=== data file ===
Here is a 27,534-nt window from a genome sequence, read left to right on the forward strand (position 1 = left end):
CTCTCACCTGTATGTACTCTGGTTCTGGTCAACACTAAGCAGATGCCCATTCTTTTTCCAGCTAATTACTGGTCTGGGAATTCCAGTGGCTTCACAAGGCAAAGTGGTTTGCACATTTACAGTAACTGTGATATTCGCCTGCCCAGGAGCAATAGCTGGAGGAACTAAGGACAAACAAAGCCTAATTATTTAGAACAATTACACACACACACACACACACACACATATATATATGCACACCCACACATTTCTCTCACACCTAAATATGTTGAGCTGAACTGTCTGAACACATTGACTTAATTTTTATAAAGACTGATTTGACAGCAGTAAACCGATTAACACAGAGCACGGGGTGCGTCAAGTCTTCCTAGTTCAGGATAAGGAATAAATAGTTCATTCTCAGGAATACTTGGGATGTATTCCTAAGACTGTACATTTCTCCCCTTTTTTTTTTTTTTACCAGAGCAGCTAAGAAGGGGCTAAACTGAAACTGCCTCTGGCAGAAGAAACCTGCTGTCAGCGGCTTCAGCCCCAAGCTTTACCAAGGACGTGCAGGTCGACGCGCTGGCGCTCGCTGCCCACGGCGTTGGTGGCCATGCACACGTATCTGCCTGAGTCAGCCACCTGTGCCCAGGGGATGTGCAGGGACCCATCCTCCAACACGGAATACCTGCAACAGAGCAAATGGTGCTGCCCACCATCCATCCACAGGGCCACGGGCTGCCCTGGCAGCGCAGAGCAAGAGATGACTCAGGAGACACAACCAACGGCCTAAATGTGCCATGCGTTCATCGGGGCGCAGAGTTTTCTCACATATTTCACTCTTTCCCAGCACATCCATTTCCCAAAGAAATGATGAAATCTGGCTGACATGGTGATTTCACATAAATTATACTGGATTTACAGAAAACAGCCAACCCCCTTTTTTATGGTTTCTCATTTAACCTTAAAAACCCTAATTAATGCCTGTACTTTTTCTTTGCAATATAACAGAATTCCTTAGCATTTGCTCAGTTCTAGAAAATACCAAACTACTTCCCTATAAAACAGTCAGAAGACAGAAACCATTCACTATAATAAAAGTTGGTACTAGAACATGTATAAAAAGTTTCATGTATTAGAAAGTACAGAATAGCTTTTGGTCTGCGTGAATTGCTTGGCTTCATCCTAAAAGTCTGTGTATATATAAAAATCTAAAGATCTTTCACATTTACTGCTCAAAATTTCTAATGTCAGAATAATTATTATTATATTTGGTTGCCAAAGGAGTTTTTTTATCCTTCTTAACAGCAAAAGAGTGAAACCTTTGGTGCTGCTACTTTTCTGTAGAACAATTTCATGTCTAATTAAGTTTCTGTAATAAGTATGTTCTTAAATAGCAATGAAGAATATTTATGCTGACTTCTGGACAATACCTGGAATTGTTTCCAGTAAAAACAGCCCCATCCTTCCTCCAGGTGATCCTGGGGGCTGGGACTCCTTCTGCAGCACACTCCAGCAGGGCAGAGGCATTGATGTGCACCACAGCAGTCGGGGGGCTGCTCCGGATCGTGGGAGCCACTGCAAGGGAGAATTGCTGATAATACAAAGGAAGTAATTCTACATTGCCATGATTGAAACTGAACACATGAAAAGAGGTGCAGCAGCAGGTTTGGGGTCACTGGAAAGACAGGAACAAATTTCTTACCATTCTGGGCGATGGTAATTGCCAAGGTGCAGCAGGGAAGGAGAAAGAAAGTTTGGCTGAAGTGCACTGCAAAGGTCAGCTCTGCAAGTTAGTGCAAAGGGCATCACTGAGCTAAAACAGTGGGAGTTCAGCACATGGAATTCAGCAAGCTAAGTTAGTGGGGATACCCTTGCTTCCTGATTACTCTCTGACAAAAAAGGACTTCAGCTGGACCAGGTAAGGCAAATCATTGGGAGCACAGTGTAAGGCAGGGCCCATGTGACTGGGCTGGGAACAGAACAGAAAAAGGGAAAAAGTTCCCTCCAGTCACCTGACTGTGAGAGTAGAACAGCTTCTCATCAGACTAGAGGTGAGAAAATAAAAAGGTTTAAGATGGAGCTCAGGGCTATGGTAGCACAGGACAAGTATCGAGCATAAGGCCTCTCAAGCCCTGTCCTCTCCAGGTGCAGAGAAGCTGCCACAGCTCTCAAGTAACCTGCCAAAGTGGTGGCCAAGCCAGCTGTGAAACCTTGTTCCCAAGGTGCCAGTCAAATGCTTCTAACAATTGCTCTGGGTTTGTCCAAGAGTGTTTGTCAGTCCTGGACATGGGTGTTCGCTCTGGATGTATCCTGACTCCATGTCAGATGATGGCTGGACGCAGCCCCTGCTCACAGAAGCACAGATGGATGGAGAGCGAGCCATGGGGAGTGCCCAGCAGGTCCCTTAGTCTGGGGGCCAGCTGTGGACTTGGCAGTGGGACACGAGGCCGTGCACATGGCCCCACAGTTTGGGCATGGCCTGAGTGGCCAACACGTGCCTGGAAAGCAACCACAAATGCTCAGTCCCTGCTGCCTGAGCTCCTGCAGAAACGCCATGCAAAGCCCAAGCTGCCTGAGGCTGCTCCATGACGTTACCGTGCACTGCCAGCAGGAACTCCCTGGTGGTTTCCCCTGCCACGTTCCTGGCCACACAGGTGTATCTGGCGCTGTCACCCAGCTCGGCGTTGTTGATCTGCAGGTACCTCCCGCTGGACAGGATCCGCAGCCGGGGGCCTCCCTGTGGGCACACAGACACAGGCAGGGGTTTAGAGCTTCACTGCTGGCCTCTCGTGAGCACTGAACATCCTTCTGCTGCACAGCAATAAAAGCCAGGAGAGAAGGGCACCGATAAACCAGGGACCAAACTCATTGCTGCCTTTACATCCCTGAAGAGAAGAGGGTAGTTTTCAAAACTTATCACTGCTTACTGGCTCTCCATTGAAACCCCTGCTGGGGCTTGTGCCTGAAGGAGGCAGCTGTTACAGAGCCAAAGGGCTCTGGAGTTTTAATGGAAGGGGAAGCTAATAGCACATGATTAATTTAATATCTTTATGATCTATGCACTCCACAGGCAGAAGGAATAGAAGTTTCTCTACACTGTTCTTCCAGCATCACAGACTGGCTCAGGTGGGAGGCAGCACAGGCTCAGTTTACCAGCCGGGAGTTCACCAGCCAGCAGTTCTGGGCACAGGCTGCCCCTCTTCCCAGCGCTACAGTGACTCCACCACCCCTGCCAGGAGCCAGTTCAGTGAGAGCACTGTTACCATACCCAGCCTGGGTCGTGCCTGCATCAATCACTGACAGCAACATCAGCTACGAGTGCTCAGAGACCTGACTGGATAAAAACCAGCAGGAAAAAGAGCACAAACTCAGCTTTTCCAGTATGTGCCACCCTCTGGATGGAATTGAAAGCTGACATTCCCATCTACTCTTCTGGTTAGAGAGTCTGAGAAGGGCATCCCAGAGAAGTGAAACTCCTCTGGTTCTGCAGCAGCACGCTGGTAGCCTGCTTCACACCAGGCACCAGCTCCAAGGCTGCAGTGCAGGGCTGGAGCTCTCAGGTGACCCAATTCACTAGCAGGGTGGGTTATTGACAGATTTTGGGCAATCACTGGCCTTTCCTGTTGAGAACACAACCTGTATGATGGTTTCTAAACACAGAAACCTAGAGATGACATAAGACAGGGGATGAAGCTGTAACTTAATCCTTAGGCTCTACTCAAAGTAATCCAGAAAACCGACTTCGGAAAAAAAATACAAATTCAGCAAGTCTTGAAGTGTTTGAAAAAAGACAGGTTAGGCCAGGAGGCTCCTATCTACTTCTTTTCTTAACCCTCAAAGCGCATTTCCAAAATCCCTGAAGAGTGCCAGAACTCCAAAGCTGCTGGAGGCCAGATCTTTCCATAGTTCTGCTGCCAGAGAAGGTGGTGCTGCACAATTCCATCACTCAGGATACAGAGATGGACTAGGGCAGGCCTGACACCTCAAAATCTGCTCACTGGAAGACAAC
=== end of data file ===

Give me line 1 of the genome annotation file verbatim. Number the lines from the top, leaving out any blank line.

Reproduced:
Here is a 27,534-nt window from a genome sequence, read left to right on the forward strand (position 1 = left end):